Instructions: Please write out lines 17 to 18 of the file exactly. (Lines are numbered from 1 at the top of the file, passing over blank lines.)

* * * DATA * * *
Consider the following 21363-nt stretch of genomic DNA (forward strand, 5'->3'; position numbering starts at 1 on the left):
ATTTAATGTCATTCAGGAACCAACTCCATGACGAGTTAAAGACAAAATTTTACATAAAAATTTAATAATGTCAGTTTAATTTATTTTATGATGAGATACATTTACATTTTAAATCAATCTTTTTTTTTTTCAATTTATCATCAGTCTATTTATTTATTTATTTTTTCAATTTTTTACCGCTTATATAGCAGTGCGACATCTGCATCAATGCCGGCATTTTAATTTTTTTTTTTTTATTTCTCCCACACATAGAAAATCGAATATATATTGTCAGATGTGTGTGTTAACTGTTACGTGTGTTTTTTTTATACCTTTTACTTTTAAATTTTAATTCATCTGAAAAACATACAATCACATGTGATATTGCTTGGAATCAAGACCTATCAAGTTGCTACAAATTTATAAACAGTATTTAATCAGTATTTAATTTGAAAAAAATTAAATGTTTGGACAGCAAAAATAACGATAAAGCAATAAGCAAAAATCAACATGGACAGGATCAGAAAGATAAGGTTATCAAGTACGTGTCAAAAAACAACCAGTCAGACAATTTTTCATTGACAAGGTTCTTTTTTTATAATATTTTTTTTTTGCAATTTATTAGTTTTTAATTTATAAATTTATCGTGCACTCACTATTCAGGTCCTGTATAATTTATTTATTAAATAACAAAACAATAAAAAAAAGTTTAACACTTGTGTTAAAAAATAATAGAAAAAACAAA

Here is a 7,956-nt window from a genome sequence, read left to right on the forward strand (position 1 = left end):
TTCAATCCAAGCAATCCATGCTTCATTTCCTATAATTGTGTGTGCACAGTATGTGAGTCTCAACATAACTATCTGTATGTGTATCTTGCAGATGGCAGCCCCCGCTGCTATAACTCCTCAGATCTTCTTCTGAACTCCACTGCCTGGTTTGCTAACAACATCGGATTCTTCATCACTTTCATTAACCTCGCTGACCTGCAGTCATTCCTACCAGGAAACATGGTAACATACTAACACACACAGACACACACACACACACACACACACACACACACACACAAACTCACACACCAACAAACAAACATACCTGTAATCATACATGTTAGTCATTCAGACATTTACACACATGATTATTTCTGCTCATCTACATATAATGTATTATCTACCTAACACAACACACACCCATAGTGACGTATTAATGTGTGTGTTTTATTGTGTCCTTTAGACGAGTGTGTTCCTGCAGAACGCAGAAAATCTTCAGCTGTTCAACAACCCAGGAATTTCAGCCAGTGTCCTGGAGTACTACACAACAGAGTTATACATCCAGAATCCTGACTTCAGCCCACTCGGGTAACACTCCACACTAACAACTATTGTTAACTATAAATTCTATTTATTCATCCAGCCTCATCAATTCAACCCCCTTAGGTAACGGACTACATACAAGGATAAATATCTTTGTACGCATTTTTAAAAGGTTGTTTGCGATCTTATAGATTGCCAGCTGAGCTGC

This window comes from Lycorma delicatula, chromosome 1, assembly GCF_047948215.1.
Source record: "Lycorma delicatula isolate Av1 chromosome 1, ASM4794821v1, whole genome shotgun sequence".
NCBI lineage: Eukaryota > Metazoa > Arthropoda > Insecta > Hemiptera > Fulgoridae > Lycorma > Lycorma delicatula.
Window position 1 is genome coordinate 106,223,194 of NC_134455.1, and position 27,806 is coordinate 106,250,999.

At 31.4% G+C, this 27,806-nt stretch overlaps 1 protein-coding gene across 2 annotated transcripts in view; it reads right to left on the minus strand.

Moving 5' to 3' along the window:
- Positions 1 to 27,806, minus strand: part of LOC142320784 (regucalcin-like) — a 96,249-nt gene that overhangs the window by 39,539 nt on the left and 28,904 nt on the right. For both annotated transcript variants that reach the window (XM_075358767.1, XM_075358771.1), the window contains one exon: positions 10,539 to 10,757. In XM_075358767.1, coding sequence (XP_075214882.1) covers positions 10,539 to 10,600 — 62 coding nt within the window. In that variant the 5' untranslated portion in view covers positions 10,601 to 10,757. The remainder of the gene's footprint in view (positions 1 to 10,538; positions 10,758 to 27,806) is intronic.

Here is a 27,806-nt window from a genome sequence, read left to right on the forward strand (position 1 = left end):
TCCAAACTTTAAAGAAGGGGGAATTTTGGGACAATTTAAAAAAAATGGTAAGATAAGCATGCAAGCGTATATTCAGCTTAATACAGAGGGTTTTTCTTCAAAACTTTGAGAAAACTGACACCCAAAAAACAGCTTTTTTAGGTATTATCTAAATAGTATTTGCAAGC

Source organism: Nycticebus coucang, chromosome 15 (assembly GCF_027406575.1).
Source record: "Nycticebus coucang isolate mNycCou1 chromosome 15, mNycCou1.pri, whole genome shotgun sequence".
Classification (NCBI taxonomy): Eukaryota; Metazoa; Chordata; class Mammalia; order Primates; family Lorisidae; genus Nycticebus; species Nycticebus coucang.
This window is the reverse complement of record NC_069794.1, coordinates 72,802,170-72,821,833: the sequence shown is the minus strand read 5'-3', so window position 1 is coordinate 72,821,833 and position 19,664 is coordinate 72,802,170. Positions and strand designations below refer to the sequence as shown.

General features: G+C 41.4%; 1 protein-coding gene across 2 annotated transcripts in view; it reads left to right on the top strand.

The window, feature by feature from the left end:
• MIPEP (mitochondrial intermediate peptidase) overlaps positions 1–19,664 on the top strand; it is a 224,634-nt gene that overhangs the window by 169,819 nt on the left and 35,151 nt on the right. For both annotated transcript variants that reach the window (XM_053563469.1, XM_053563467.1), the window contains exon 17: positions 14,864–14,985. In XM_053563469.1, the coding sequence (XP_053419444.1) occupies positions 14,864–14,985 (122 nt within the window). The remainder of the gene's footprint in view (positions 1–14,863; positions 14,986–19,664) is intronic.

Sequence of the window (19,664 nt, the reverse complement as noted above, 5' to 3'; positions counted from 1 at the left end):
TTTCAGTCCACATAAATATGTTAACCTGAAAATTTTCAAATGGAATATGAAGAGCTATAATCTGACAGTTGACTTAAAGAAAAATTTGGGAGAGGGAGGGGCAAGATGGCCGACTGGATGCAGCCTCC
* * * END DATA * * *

This window is the reverse complement of record NC_069794.1, coordinates 72,802,170-72,821,833: the sequence shown is the minus strand read 5'-3', so window position 1 is coordinate 72,821,833 and position 19,664 is coordinate 72,802,170. Positions and strand designations below refer to the sequence as shown.

General features: G+C 41.4%; 1 protein-coding gene across 2 annotated transcripts in view; it reads left to right on the top strand.